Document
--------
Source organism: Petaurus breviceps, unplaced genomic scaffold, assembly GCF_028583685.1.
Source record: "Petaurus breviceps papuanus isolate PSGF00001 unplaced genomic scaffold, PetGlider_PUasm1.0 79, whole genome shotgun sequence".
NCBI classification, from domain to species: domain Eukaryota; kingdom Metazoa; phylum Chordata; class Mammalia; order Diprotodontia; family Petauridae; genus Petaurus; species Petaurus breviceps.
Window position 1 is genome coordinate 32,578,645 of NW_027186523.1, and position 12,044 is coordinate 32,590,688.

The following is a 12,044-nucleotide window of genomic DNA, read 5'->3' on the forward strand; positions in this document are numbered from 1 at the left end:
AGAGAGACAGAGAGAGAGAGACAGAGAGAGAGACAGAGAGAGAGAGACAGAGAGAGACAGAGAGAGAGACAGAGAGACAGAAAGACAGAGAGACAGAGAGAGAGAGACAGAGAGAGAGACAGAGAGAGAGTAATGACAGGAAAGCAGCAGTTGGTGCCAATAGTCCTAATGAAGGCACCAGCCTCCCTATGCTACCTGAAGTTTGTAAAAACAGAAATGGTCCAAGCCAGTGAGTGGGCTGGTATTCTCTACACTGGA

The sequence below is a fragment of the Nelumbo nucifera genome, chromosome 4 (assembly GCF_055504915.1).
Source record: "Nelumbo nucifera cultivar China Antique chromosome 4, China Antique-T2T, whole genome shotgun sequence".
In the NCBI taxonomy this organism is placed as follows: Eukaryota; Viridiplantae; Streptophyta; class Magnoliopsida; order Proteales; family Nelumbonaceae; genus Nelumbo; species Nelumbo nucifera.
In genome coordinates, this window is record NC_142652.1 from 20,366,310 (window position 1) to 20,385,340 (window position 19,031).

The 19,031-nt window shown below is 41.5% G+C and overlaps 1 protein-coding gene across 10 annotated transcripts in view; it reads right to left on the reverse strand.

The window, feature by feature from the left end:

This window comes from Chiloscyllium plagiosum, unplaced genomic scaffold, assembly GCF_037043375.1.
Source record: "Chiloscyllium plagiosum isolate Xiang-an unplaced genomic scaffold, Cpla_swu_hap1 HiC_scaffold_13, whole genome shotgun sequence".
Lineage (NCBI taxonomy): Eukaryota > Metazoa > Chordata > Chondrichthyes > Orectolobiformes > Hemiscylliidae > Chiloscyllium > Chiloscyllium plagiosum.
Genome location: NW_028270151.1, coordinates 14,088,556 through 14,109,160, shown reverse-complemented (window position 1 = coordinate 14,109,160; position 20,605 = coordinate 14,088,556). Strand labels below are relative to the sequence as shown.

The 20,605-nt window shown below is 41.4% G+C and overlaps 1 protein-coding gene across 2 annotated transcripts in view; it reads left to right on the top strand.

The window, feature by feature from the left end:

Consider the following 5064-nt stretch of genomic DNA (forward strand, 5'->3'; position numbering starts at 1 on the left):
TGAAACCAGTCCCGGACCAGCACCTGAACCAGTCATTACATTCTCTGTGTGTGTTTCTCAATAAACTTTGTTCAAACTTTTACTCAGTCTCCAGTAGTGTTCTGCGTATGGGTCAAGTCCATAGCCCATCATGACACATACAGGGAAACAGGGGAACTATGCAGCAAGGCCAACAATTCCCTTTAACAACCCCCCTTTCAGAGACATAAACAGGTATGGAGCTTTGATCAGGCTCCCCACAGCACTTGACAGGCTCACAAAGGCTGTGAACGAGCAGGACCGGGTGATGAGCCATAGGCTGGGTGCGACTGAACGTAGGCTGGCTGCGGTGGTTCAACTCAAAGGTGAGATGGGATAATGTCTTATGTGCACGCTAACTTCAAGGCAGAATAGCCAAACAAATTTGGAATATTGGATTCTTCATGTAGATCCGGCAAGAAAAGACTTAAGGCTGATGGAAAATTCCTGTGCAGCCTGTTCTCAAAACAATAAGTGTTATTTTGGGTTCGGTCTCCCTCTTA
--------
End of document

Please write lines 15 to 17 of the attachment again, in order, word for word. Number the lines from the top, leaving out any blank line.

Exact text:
Lineage (NCBI taxonomy): Eukaryota > Metazoa > Chordata > Chondrichthyes > Orectolobiformes > Hemiscylliidae > Chiloscyllium > Chiloscyllium plagiosum.
Genome location: NW_028270151.1, coordinates 14,088,556 through 14,109,160, shown reverse-complemented (window position 1 = coordinate 14,109,160; position 20,605 = coordinate 14,088,556). Strand labels below are relative to the sequence as shown.

The 20,605-nt window shown below is 41.4% G+C and overlaps 1 protein-coding gene across 2 annotated transcripts in view; it reads left to right on the top strand.